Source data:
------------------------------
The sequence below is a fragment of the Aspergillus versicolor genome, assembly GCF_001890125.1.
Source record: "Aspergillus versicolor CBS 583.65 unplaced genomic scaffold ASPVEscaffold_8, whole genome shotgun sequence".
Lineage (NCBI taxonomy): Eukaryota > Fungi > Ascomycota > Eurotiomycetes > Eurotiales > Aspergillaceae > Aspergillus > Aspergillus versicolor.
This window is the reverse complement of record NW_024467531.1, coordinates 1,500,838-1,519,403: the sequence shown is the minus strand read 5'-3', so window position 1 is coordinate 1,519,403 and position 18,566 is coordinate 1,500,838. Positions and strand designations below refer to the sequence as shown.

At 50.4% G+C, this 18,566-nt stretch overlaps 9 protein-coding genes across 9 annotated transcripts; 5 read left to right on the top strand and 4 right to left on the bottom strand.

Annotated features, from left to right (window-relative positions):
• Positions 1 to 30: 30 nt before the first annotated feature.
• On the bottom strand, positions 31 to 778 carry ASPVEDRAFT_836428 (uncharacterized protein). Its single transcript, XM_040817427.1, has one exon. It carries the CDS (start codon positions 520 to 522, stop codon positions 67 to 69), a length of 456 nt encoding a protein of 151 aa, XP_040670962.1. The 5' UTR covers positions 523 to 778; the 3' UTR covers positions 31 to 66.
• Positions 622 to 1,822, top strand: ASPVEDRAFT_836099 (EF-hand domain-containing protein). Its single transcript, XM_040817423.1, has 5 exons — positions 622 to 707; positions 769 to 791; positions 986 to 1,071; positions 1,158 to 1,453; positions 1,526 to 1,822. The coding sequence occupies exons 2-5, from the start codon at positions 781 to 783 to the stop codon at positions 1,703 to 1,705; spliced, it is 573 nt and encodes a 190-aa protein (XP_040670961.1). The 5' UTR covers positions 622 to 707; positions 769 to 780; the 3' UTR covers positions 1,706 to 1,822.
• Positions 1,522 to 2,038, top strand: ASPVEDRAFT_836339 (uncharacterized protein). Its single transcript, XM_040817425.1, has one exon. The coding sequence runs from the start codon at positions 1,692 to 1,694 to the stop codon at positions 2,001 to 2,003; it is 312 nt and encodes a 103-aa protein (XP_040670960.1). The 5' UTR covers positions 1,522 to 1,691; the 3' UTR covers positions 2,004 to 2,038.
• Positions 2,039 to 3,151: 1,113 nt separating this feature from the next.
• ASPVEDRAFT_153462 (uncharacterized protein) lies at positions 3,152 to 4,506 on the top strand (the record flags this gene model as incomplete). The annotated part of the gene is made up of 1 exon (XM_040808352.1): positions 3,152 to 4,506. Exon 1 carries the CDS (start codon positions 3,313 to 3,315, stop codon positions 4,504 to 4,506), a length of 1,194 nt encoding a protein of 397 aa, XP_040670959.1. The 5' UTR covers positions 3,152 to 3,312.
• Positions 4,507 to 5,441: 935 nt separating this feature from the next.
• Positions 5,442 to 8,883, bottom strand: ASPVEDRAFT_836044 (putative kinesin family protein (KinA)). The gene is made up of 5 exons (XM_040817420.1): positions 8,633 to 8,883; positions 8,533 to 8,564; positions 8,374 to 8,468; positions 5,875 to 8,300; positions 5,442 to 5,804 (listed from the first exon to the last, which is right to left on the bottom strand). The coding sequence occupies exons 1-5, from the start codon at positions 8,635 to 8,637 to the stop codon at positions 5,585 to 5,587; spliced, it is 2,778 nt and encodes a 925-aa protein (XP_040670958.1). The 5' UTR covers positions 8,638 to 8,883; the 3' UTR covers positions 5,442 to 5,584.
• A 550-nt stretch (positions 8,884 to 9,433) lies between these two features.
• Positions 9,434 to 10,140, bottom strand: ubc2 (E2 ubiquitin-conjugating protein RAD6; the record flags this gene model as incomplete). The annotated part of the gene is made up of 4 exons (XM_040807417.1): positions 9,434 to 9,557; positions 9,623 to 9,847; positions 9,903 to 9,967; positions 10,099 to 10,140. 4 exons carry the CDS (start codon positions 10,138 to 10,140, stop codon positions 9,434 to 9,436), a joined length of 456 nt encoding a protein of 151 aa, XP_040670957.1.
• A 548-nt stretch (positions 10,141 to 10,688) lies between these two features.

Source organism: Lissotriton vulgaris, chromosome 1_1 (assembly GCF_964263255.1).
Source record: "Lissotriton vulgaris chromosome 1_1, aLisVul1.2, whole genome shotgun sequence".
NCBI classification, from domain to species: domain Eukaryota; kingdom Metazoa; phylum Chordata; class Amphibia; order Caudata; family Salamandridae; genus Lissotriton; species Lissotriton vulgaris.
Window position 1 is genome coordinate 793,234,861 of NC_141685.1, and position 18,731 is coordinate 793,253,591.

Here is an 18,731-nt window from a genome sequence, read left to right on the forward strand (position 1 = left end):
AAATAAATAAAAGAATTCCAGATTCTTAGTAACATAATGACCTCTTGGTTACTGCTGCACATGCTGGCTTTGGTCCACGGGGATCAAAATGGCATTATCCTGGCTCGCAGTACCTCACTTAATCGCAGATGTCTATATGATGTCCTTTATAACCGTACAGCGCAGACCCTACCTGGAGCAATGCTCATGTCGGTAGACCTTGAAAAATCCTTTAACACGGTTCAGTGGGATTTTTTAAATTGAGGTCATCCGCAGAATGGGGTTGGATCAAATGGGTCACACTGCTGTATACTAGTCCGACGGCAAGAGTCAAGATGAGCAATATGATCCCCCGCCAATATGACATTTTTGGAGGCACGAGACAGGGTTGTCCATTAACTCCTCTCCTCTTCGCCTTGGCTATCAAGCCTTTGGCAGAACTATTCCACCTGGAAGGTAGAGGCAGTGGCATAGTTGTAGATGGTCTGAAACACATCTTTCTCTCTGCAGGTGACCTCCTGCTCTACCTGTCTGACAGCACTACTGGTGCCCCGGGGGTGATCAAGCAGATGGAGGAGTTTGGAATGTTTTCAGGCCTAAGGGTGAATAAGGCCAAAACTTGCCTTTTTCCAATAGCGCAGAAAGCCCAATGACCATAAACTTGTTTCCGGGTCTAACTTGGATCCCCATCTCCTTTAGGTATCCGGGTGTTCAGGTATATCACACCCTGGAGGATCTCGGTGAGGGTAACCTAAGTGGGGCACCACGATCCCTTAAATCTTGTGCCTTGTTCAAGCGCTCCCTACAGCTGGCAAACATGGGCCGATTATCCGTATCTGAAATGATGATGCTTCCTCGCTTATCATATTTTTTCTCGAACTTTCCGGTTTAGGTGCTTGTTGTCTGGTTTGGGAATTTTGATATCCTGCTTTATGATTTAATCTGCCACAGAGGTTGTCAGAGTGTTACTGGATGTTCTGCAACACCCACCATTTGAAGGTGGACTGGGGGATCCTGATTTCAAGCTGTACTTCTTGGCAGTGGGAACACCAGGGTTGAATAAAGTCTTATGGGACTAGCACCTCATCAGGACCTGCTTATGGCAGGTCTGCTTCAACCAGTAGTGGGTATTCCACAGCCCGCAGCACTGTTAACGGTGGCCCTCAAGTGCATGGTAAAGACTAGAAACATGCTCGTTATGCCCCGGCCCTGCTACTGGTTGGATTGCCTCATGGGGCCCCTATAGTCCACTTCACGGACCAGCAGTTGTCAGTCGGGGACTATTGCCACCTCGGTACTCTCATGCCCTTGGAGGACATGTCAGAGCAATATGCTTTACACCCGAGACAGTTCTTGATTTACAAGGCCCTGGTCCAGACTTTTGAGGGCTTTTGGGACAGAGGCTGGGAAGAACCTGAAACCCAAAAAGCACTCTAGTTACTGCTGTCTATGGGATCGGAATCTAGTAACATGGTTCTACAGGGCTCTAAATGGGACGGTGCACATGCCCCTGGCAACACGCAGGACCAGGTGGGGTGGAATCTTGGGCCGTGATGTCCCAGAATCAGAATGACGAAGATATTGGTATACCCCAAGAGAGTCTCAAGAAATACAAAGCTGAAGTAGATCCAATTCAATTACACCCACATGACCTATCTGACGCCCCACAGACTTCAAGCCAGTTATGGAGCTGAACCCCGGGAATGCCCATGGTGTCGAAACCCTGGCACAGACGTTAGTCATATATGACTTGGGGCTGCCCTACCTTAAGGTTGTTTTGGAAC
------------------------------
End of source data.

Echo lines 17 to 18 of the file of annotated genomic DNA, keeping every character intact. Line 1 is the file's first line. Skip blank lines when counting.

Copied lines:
• A 548-nt stretch (positions 10,141 to 10,688) lies between these two features.

Source organism: Lissotriton vulgaris, chromosome 1_1 (assembly GCF_964263255.1).